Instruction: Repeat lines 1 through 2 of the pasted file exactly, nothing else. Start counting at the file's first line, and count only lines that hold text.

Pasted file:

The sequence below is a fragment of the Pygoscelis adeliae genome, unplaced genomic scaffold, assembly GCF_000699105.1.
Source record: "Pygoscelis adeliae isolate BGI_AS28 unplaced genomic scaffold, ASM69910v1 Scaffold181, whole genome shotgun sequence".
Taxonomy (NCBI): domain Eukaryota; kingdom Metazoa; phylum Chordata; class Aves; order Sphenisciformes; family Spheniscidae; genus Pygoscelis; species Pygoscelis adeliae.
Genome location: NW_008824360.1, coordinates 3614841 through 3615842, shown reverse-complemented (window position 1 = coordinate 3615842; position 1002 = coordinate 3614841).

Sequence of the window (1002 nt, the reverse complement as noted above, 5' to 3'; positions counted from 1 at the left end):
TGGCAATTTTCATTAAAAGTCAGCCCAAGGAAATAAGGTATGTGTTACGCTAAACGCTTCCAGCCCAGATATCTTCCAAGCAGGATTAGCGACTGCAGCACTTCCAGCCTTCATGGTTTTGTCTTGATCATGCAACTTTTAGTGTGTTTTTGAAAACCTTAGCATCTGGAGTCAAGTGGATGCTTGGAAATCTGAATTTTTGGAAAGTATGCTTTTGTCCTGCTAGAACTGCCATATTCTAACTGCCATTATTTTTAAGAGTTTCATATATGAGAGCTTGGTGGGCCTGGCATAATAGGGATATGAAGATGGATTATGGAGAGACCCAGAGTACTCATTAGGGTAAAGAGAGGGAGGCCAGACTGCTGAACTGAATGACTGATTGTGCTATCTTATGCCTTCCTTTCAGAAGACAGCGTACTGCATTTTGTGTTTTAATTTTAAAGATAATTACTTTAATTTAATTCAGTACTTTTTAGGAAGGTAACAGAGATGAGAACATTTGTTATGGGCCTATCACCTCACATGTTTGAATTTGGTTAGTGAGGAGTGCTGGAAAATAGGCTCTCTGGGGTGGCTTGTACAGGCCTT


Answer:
The sequence below is a fragment of the Pygoscelis adeliae genome, unplaced genomic scaffold, assembly GCF_000699105.1.
Source record: "Pygoscelis adeliae isolate BGI_AS28 unplaced genomic scaffold, ASM69910v1 Scaffold181, whole genome shotgun sequence".